Many days ago, I had written about the prevalent child abuse in India and how parents should safeguard against it, including educating your children about the dangers of the Internet. On the heels of that post, comes this article in the form of a warning, from CIOL.
“It was one of those normal evenings when Parmeet Kaur (name changed), a software engineer in Chennai, logged on to Orkut to unwind from work and catch up with friends.But one and a half minutes later, the evening turned shocking and miserable for her. What she saw was a cheeky scrap and forward to a profile that had her semi-nude photo in another girl’s profile, tagged as her sister who flagged joint hints of intimate advances and indecent invites. Parmeet’s photo had been brazenly and easily tampered with. After many weeks of tension and repeated requests to Orkut, the ID was removed. She vowed never to be vulnerable again.
Victims like Parmeet, are not one-off. They belong to the new breed of cautious Orkuters who either have said goodbye to networking or have got extremely careful with their communities and photographs.”
Better be safe than sorry.
“This February, the father of a South Delhi schoolgirl suffered from the fake profile of his daughter posted on Orkut that not only described the teenager as a ‘sex teacher’, but also contained obscene photographs and her contact details. He lodged a complaint with the Cyber Cell of the Delhi Police’s Economic Offences after his family started receiving calls following the appearance of the fake profile.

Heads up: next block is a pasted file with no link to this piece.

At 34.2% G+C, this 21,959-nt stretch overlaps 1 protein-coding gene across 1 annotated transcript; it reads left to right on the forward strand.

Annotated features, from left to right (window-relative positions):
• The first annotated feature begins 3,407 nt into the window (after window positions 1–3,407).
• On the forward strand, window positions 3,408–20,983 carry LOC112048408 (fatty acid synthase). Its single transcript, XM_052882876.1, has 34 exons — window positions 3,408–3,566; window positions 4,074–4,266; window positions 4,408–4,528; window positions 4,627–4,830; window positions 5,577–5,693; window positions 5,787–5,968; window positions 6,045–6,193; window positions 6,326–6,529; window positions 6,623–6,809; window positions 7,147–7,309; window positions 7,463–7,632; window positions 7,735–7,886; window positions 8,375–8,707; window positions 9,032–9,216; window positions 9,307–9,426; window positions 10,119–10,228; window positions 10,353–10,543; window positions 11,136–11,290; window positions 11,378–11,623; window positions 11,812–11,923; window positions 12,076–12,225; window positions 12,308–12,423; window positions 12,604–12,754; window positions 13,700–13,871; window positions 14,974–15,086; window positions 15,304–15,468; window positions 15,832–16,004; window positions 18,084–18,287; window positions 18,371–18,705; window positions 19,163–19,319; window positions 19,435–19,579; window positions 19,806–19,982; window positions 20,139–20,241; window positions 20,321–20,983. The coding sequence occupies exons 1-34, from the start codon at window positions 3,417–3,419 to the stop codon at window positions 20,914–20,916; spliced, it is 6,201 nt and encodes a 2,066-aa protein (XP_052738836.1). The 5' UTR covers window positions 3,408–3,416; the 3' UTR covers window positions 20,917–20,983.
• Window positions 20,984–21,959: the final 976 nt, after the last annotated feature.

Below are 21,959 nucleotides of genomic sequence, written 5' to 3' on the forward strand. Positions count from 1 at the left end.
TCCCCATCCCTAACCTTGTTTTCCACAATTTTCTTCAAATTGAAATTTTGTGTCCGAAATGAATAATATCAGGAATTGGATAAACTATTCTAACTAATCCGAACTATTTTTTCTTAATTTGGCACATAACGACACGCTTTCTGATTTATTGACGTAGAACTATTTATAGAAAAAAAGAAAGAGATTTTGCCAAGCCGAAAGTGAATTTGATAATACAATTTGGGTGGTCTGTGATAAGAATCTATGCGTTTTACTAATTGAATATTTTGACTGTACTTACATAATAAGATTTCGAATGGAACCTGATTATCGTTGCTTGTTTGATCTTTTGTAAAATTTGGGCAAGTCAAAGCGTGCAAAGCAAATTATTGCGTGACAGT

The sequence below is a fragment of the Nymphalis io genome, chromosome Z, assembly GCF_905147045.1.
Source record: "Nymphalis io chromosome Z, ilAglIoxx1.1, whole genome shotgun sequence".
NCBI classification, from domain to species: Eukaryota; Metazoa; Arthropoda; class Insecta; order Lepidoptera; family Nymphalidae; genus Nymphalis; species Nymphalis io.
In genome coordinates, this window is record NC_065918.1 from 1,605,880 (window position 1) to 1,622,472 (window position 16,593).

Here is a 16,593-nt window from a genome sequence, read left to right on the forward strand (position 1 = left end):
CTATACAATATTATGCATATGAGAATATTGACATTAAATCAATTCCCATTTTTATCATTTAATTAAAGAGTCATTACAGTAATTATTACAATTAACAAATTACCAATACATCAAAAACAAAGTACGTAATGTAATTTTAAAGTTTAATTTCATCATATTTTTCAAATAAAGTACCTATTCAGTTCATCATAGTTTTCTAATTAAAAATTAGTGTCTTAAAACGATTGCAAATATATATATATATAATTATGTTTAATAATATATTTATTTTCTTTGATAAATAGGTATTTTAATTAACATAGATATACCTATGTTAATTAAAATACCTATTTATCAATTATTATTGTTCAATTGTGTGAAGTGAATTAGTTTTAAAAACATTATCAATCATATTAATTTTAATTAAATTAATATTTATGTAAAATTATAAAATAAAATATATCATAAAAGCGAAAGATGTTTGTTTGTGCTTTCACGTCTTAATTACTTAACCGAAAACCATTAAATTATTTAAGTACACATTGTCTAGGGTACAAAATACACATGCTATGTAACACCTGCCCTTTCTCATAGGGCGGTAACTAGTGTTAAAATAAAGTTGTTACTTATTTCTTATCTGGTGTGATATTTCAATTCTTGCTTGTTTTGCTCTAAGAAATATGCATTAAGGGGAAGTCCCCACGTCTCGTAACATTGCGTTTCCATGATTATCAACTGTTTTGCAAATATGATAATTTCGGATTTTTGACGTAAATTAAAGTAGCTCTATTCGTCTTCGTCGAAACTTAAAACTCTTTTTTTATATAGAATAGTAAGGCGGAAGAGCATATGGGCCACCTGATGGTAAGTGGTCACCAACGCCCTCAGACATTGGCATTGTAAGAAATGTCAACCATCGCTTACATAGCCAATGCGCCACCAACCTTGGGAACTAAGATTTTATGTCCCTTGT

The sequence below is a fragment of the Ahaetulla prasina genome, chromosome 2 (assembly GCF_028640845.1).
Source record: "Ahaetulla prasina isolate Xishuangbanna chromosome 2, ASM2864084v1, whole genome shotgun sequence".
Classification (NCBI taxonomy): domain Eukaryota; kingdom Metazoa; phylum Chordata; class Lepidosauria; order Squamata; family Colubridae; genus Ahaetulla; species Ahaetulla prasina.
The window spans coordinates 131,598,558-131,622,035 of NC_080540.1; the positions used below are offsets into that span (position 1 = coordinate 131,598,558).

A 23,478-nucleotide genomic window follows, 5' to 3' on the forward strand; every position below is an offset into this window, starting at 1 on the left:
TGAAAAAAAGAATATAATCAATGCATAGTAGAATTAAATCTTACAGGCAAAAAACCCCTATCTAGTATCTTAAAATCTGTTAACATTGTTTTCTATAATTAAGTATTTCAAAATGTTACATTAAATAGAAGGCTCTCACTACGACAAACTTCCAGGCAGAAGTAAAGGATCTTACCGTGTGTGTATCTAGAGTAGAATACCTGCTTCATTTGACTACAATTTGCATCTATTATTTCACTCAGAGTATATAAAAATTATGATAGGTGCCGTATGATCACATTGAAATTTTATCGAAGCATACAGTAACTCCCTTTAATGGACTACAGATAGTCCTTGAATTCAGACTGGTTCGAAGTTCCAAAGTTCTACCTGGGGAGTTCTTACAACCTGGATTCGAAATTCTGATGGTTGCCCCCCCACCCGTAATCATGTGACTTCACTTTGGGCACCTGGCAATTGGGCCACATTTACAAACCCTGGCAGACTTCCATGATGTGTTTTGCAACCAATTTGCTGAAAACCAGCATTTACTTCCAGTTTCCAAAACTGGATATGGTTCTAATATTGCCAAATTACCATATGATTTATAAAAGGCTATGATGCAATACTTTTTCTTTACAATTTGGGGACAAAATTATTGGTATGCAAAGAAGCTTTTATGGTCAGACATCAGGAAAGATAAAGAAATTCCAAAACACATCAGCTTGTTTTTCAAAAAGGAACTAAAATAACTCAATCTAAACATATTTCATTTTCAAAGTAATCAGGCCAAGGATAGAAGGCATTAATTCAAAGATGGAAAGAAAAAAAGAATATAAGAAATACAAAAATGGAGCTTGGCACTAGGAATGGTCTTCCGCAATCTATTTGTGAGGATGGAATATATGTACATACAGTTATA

Can you imagine the father’s agony?
“There has been a spurt in Orkut-related obscenity cases in various parts of India like Bangalore this year. Cases of misuse on Orkut have been reported widely. In Bangalore, there have been eight to ten Orkut-related complaints concerning pictures of young girls that have been posted on communities with lewd allusions and a listing of the victims’ mobile numbers.”
The phenomenon is not restricted to any geographical regions, it is all over the country.
Some tips I gleaned from the article:
- Do not upload .jpeg, .epf, .pdf, and .tif photographs
- If you access Orkut from any Internet cafe, log out properly, and then close all browser windows
- If you find your privacy compromised in any way, don’t panic. Change your Google password as the first step.
- Use the features such as ‘Ignore User’ and ‘Report abuse’ if you ever get unsolicited invites or messages
Lastly, just like the child abuse statistics show, it is mostly acquaintances, not strangers, who are the culprits.
Akkunoor of India Forensic adds that normally users that abuse someone’s photo belong to acquaintances and not strangers. “It is mostly someone you already know. Chances of random offenders are rare.”
Read the full story here.